We explore a once-hot sector that used to attract a great deal of attention but is now forgotten by most investors and resembles IT stocks after the burst of the dot-com bubble. But the growth in the sector is picking up and, along with it, the share prices of companies in this space. But we believe the best is yet to come.
The Trade: Buy Guggenheim Solar ETF (TAN)
Quick Trade Thesis
If you’re short on time, this is what you need to know:
Technically, solar stocks have fallen by about 90% over the last 9 years. That in itself should be reason to take a look. But most importantly, there is now strong evidence that they have formed a long-term bottom.
Solar stocks are held by a relative few investors creating a very small pool of marginal sellers ( i.e. downside will be limited hereon in).
Fundamentally, valuations, while not screaming cheap, are not demanding and certainly don’t factor in significant growth over the coming years or any increase in profitability which we believe is coming.
Profitability is likely to be considerably higher over the coming years with margins increasing with the crossover of producing electricity from solar vs. fossil fuels being within a few years.
Technological innovation and bankruptcies over the last 5 years have resulted in huge consolidations within the solar sector with only the fittest surviving. In fact, in that respect, it’s not unlike the uranium sector which we’ve spent a lot of time harping on about.
We are about to see massive growth in the solar sector but it is NOT being priced as a growth sector rather a value sector with limited growth prospects, and therein lies the opportunity.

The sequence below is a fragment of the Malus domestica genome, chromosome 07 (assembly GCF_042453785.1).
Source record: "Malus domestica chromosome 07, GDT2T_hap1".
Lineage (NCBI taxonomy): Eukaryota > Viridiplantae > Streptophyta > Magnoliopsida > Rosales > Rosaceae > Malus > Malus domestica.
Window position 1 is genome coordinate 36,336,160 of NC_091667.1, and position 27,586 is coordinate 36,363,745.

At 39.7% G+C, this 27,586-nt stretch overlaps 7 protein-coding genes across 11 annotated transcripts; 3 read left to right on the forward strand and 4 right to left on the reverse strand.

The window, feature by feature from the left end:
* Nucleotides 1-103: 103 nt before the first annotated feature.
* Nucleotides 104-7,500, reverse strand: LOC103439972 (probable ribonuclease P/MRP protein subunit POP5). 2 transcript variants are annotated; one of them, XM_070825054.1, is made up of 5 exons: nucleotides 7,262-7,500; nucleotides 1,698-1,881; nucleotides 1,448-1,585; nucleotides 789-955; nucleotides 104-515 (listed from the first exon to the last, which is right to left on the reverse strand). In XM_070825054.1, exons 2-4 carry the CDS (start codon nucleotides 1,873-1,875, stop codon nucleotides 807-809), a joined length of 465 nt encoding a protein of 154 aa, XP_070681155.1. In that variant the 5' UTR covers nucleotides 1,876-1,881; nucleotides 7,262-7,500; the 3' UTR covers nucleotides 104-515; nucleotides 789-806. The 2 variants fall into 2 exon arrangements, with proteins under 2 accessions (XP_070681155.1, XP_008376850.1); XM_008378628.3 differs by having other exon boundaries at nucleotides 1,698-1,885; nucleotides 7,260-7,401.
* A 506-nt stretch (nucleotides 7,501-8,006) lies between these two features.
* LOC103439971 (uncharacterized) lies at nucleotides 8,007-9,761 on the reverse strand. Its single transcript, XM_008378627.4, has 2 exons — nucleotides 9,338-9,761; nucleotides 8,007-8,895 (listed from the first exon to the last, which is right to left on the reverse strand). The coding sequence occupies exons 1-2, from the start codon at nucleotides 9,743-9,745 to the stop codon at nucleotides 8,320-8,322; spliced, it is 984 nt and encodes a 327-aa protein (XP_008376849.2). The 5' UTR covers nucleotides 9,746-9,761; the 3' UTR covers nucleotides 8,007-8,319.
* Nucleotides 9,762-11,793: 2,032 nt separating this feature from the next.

Solar Stocks Now in Strong Hands
Was the boom in Solar energy stocks from 2005 to 2007 too much, too soon (not unlike what we saw with the explosion of all things IT in the late 1990s)?
From 2005 to 2007, solar stocks increased sixfold. Expectations ran high and, as per usual, the crowd overdid the upside. Oil rocketing past US$100 barrel in 2007/08 (and everything that went with it like natural gas and coal) acted as an accelerant, causing a rush into solar and alternative energies in general.
Infrastructure Gets Built
Booms are needed for wonderful things to be built. Take the dotcom boom. The math never worked on a ton of the projects. It took a certain level of insanity to provide the capital to go and built the modern day version of the pyramids. What is then required for that infrastructure to be utilized to the full is a subsequent catastrophic bust.
The fibre optic undersea cables that are transmitting this data to you today were not cheap. The reason I can send you this information and you can receive it at costs approaching zero is because in the inevitable bust that followed, the companies that came in and picked up the infrastructure did so for cents on the dollar. Their entire capex and opex models are completely different to the companies that actually laid that infrastructure that preceded them. This is how they could offer and build products on top of that infrastructure for costs that actually don’t make economic sense (based on the actual cost of the infrastructure at its outset).
The reason I’m telling you about the dotcom boom is because we had the same boom in alternative energy. Remember Al Gore’s “Inconvenient Truth”?
Remember the trading of carbon credits?
Remember that 2006 and 2007 saw record amounts of venture capital flowing into “alt energy”?
That capital went into infrastructure which has largely been built, and guess what? The wipeout (and jeez, it’s been a doozy) has meant that consolidation has happened… much like the Internet era referenced above.